Tuesday, 9 February 2016

Elites abuse traditions to entrench their power

Nomalanga Mkhize, Business Day

THE "maiden bursary" offered by the uThukela district municipality affirms two points. First, it shows why the principle of constitutionalism is necessary in a pluralist society. By pluralist I mean a society in which many cultural institutions, customs and codes coexist and interact.

We can continuously debate and change the content of that Constitution over time, but a constitution is necessary to act as final arbiter lest we give way to extreme cultural relativism that can legitimise abhorrent practices.

Second, the bursary demonstrated a major ideological faultline of the postcolonial state. Not neocolonialism, but neotraditionalism. By this I mean the tendency of postcolonial political orders to express power and statecraft through a toxic mix of conservative politics, culturalist rhetoric and very masculinised political practice.

In our analyses of why postcolonial states fail we tend to focus on the structural aspects. But we have to see how the macroeconomic setup interacts with, and is shaped by, the confluence of daily power plays expressed through social norms, customs, gender relations and localised politics.

In uThukela, we see perfectly how big problems such as HIV/AIDS, poverty and unwieldy local government collide with deeply held social beliefs and customs to give local elites the opportunity to deepen their political traction by aligning state resources with conservative cultural practice in conservative communities.

In and of itself the act of reimagining cultural practice to tackle pressing contemporary social questions is not inherently wrong; culture is a rich intellectual resource. But often what is repackaged as culture is really a political ploy intended to entrench controlling ideologies.

Take, for example, the public attacks against African women for wearing miniskirts, deemed immodest and "unAfrican" by conservatives, even though most traditional sub-Saharan African attire exposes women’s body parts. Another is the way people insist that African women must take their husbands’ surnames on marriage even though this practice arrived with missionaries and Christian marital rites.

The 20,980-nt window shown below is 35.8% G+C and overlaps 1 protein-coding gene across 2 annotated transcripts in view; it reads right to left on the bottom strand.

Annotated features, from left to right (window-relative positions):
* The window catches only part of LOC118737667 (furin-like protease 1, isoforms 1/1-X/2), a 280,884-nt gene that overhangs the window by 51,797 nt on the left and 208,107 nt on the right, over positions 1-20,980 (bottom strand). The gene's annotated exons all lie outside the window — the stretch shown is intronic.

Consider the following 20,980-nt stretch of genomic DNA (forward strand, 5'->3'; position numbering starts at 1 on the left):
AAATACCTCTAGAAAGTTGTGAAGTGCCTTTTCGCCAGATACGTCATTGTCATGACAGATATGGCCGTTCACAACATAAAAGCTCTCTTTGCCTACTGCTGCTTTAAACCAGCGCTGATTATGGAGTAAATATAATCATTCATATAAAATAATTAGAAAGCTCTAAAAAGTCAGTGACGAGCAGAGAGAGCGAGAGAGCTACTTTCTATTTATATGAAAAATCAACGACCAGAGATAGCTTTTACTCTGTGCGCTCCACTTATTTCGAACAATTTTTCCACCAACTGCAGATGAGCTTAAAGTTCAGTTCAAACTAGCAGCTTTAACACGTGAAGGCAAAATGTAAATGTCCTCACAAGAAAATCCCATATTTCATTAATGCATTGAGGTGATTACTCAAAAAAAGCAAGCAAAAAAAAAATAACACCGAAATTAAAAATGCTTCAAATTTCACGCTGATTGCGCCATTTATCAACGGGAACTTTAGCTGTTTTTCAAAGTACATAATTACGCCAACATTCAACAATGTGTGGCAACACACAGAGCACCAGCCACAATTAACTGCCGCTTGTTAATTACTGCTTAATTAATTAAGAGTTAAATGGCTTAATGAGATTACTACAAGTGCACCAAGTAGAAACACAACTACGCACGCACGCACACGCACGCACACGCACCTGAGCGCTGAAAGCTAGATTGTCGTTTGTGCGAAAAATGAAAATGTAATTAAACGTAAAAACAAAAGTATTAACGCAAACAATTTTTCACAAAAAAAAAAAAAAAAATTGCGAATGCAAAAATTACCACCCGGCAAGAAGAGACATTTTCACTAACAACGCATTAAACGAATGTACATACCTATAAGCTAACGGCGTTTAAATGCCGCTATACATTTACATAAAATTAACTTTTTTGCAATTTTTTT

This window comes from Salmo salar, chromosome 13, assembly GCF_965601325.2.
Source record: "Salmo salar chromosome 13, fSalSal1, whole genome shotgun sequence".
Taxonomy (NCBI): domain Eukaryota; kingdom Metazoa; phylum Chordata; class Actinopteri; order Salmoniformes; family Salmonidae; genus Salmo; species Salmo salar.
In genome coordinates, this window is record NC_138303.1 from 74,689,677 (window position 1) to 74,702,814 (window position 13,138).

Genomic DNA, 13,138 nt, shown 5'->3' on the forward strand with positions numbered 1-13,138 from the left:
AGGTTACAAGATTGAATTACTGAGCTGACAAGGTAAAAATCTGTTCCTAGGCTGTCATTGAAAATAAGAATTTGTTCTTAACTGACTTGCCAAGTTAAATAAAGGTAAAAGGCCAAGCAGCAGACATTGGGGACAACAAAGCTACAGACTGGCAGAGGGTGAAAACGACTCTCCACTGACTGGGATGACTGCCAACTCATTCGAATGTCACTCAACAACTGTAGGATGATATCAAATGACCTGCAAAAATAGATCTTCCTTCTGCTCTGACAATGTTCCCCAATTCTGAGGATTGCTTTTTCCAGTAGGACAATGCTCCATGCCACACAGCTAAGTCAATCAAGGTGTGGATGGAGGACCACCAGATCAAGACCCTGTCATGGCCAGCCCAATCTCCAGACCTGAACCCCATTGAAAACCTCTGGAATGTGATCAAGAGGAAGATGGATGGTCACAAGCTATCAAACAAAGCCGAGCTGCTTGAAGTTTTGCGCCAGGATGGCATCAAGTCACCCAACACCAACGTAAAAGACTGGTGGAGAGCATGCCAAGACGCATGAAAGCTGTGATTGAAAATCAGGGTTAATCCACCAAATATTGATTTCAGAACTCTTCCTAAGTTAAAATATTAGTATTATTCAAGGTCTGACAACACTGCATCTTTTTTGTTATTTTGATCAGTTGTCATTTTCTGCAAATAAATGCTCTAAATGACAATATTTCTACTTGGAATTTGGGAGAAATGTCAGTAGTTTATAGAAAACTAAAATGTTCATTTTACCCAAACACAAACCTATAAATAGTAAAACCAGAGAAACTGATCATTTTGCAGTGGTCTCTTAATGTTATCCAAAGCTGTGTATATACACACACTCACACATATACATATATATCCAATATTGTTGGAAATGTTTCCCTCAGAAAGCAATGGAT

I was left bemused once when I debated with a prince on radio as he maintained that it was imperative for married African women to go by the title "Mrs". I tried to remind him that southern Africans referred to each other by clan, not this western concept of a "surname". He confounded me into silence with his defence of a practice first adopted by Christian converts who had abandoned their culture. Had I not been so amused, I really should have asked this prince why we refer to President Jacob Zuma’s wives as "MaKhumalo", "MaNtuli" and so on.

Neotraditionalists are not interested in using culture to liberate Africans, but to find culturally sanctioned avenues to increase power, exert social control and evade accountability.

Yet our history tells us stories of "cultural" defiance by African women. Take the famous Ingcugce Regiment Rebellion of 1876. The Ingcugce was a regiment of female regiment under King Cetshwayo ka Mpande. As the colony encroached, Ingcugce members were instructed to marry men in a senior regiment. Some young women found this unacceptable, and ran off with their lovers. Those who defied this kingly edict were tracked down and some were executed.

Neotraditionalists do not actively promote these histories of African women defying African men, especially not where it also relates to sexual liberty. Neotraditionalists would prefer for us to imagine that long, long ago in "our culture", "our women" were stoic and culturally compliant.

This brings us back to the principle of constitutionalism. It is unlikely that advocates of the "maiden bursary" will yield to reason. The most effective method will be to take the municipality to the Equality Court.